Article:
Not all manuscripts are pristine

And that’s okay.

I recently handled Poole 19 at the Lilly Library.  This manuscript is in rough shape and beautiful.  As always please click on the image to see it better and to get more explanation about it.  Letter x height in this book is consistently 3mm. You can use that as a way to gain perspective of the size of the work you are seeing.

IMAG0418

Remember clicking on the picture will give you much more information than if you just skim through this post.  I put things this way so that people who just wanted to get a quick jist of things could and those who wanted more details and information would get what they wanted as well.

As we move on through the book we see

Used another manuscript piece to hold this one together

Used another manuscript piece to hold this one together

A common practice to cannibalize one manuscript to fix another one.

And then there are pests that literally eat the book!

Damage caused by book worms after repairs were made.

Damage caused by book worms after repairs were made.

And then there is human damage

Human damage can be even more devastating than critters

Human damage can be even more devastating than critters

Of course books wear out over time but that too is caused by humans.  And sometimes the damage shows up in the darnedest places.

Tear and/or break near the inside margin.

Tear and/or break near the inside margin.

And stains can be found on many pages of the manuscript as well.

One of many reasons to keep your hands clean when handling manuscripts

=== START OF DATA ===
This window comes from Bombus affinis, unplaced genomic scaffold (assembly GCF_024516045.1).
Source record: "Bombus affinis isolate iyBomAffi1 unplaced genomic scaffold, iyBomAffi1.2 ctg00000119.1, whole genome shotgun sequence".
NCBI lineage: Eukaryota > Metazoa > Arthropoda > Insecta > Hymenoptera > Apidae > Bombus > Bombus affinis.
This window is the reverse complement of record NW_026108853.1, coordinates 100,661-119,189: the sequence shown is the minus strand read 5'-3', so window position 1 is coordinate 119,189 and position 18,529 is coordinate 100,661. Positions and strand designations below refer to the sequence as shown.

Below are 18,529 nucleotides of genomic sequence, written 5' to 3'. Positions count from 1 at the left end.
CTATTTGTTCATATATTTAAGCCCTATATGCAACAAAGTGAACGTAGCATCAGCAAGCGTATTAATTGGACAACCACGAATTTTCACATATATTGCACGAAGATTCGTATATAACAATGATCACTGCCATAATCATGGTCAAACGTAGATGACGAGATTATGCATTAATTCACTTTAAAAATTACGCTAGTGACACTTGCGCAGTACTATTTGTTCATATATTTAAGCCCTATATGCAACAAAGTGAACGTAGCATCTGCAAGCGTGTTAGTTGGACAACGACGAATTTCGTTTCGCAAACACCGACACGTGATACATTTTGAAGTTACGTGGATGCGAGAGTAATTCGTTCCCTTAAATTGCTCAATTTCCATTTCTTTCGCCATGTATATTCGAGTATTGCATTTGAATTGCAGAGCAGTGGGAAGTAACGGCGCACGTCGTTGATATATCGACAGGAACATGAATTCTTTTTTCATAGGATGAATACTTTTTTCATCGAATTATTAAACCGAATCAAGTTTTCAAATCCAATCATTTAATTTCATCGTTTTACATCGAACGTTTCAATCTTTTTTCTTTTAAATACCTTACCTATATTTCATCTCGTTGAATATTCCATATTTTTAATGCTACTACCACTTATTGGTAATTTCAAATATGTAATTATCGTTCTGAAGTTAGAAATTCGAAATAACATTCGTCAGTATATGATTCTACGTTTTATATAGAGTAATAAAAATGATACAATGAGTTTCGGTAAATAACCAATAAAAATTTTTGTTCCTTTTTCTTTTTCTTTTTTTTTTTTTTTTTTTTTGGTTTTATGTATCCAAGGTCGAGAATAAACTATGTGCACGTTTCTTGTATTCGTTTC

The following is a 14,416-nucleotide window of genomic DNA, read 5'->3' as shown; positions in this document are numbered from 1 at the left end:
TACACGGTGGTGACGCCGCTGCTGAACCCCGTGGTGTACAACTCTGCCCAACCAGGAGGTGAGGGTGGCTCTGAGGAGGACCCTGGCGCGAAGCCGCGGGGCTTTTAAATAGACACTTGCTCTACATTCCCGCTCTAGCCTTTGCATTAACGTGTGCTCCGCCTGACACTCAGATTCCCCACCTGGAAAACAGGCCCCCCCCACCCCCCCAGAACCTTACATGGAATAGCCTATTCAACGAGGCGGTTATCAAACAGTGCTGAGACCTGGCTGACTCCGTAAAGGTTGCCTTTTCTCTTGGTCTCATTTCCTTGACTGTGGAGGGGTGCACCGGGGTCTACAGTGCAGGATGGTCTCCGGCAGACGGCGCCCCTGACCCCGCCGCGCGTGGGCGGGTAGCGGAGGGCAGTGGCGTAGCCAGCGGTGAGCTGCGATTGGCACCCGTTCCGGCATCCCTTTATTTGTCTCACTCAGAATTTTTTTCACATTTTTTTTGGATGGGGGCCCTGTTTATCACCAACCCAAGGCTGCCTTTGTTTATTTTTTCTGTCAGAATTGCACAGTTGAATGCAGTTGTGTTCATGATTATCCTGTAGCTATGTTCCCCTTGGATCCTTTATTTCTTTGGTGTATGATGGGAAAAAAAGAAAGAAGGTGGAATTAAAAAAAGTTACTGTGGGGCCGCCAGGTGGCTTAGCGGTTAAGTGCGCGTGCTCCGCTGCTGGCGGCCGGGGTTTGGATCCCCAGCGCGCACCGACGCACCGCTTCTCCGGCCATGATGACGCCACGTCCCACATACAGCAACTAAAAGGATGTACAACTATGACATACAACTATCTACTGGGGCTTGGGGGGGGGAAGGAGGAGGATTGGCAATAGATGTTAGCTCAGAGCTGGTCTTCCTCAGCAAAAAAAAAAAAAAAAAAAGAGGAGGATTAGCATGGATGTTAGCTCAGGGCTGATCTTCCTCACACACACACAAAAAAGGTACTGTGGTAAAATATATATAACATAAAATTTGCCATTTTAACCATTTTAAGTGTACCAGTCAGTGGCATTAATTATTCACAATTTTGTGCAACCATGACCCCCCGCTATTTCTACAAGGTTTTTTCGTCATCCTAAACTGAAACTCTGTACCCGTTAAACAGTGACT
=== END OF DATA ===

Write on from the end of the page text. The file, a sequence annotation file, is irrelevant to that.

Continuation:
One of many reasons to keep your hands clean when handling manuscripts

Yes, indeed this manuscript is in pretty rough shape.  And yet here I am telling you that, that is okay.  Medieval manuscripts are old and on average they are going to be worn out.  That means that they were treasured, used and loved.  Okay for some of them they were purposefully mangled but often because others treasured them. The fights and destruction of books over history is fascinating unto itself, and a topic for another time.

So what’s to love about this manuscript today?  Well, we should feel respect for the scribe who wrote it, the artist who illuminated it and the binder who put it all together.  We can be thankful to those people over the past 500 or so years who worked diligently to restore it, repair it and bring it along as far as they did.  The beauty of this manuscript is in its survival and the work by those who helped make that happen.  But that isn’t the only beauty in this manuscript.

Check this out.

Faded but beautiful

Faded but beautiful

Take a good close look at it.

Pretty neat stuff when you get the up close.

Pretty neat stuff when you get the up close.

We also find some beautiful calligraphy as well.

Wonderful example of a local Italian script

Wonderful example of a local Italian script

And there are some wonderful capitals as well that are iconic for the time period this manuscript is from.

Capital D in red paint or ink

Capital D in red paint or ink

And we get full pages that one can spend some pleasant time on as well.

Illumination on the upper left of the recto page

Illumination on the upper left of the recto page

And because I know people love looking at the decorations

close up of the knotted or vine decoration

close up of the knotted or vine decoration

We even get a look at how the book was ruled.

Page lining was supposed to be left in and was considered a mark of the high quality of the work.

Page lining was supposed to be left in and was considered a mark of the high quality of the work.

And some fun rubrication to finish off the series of pictures

Etc Maybe.

Etc
Maybe.

So I encourage you to look at the ugly, the torn up, the manuscripts, art, books, works that are torn up and not pristine.  Find the beauty in them for most certainly it exists.  Use them as a way to study how manuscripts were made, repaired and used.  Use them as a way to learn to appreciate the pristine manuscripts in new ways.

As always I hope you are enjoying my blog, please remember to rate the post.

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